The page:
Responsibility to Protect or Justifying the Right to Project Power? By William Bowles

7 March 2012

Frankly, it’s not easy defending the Ba’ath regime in Syria, after all not so long ago the Communist Party in Syria and other left groups were suppressed by the ruling Ba’ath Party, its members thrown in jail and even killed[1]. But I make no apology for defending the Assad regime’s right to independence and to resist foreign subversion and an attempted takeover by the Empire under the guise of the ‘Responsibility to Protect’.

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Bilderbergs of the world unite! By William Bowles

31 December 2009

“In Post-War Iraq, Use Military Forces to Secure Vital U.S. Interests, Not for Nation-Building” — The Heritage Foundation

And just in case you still haven’t got the point, the same Heritage Foundation document, dated 25 September, 2002 went on to tell us,

“Protect Iraq’s energy infrastructure against internal sabotage or foreign attack to return Iraq to global energy markets and ensure that U.S. and world energy markets have access to its resources.”[1]

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The BBC back-peddles big time or how to completely rewrite history before the ink’s even dried By William Bowles

29 October 2007

Question: When is a Plan not a Plan?

Answer: When the Plan is not a Plan, Plan

The BBC is currently flighting a programme in two parts entitled ‘No Plan, No Peace – the Inside Story of Iraq’s Descent into Chaos’ (28 and 29 October on BBC1).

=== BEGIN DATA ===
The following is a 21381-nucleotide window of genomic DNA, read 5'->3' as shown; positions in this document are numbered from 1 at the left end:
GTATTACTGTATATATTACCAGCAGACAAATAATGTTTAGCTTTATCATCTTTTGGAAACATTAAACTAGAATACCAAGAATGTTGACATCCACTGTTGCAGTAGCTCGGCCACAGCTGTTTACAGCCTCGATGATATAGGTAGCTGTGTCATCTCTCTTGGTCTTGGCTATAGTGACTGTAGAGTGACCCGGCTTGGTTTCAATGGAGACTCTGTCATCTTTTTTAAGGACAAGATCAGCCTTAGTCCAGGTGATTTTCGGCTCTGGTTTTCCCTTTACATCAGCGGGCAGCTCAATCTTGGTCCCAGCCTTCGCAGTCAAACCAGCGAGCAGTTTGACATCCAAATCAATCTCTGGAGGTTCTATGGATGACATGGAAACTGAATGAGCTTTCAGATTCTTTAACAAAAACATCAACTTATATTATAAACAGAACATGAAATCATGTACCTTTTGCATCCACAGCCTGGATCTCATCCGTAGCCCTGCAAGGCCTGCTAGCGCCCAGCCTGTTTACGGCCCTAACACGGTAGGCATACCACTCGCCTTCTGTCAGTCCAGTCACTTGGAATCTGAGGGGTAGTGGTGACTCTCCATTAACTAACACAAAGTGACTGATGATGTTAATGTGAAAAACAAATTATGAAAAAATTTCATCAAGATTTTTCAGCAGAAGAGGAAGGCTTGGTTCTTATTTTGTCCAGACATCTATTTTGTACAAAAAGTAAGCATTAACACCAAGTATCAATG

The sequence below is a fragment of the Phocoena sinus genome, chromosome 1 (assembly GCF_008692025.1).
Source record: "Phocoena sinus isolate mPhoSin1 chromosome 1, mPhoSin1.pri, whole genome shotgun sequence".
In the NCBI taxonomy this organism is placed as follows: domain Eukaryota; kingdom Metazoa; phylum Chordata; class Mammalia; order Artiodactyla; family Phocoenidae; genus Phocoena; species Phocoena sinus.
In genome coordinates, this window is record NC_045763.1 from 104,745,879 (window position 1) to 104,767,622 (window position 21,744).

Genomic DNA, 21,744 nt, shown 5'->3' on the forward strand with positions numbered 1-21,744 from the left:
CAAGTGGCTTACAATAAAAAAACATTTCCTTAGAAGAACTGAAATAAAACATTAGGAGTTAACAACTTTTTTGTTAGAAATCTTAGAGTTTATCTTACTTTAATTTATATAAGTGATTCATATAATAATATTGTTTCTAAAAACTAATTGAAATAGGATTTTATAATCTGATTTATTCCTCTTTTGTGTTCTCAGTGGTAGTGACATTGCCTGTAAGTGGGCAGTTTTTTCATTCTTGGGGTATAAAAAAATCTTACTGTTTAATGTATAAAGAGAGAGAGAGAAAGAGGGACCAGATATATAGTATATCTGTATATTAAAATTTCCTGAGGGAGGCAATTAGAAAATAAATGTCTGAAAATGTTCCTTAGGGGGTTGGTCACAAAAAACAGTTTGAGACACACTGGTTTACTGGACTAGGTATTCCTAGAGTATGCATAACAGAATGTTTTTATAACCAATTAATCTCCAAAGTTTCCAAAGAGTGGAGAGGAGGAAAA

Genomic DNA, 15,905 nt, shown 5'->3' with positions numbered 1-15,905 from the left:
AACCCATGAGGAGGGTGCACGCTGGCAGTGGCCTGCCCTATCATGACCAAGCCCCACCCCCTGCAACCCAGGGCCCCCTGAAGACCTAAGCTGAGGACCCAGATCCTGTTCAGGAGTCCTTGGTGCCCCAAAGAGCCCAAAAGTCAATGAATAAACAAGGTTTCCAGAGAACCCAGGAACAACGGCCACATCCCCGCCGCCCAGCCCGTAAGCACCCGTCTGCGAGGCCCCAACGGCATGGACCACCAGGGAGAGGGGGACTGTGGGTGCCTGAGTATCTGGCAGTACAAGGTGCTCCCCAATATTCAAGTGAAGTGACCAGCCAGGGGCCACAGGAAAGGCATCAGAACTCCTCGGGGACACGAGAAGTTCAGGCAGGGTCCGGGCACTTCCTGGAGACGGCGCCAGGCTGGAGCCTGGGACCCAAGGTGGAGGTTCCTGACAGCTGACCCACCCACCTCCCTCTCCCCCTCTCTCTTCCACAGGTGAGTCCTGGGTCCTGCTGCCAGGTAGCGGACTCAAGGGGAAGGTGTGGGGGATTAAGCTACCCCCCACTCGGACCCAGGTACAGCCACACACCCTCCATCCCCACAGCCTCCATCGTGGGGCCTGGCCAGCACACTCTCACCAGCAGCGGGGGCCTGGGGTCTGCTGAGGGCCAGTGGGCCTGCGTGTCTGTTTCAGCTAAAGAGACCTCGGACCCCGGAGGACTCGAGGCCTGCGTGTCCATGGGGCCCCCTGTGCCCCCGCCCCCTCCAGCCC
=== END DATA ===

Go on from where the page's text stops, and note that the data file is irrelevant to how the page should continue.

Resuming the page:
Way back and many times inbetween I have asserted that there was never meant to be a plan (at least in the generally accepted sense of the word) and indeed in 2003, the Bush regime stated that deposing Saddam was never about ‘nation-building’:

‘To make it clear that a post-war U.S. military operation in Iraq is not a nation-building exercise, the Bush Administration should state that the U.S. military will be deployed to Iraq to secure the vital U.S. security interests for which the campaign is undertaken in the first place. Specifically, these war aims should be to:

‘Protect Iraq’s energy infrastructure against internal sabotage or foreign attack to return Iraq to global energy markets and ensure that U.S. and world energy markets have access to its resources.’ – In Post-War Iraq, Use Military Forces to Secure Vital U.S. Interests, Not for Nation-Building by Baker Spring and Jack Spencer. Backgrounder #1589, September 25, 2002

(See also Independence Day by William Bowles – Sunday, 4 June, 2006

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Iraq and Oil — Why the mainstream media won’t talk about it By William Bowles

10 September 2007

‘Order 150 passed in 1987 by Saddam Hussein banned public sector workers from organizing trade unions. Oil Minister Hussein al-Sharistani declared all oil unions illegal in July 2007, using [the same] Ba’ath regime anti-union law'[1]

Ever since the invasion of Iraq in 2003, the mainstream media have deliberately downplayed the role of oil in the invasion, indeed even so-called liberal newspapers like the London Independent, have poured scorn on the idea, going as far as labelling anyone who raised the issue as “conspiracists”. The closest the BBC ever gets to it is when it mentions ‘energy security’ but it never mentions the dreaded ‘O’ word when it comes to the illegal invasion and occupation of Iraq.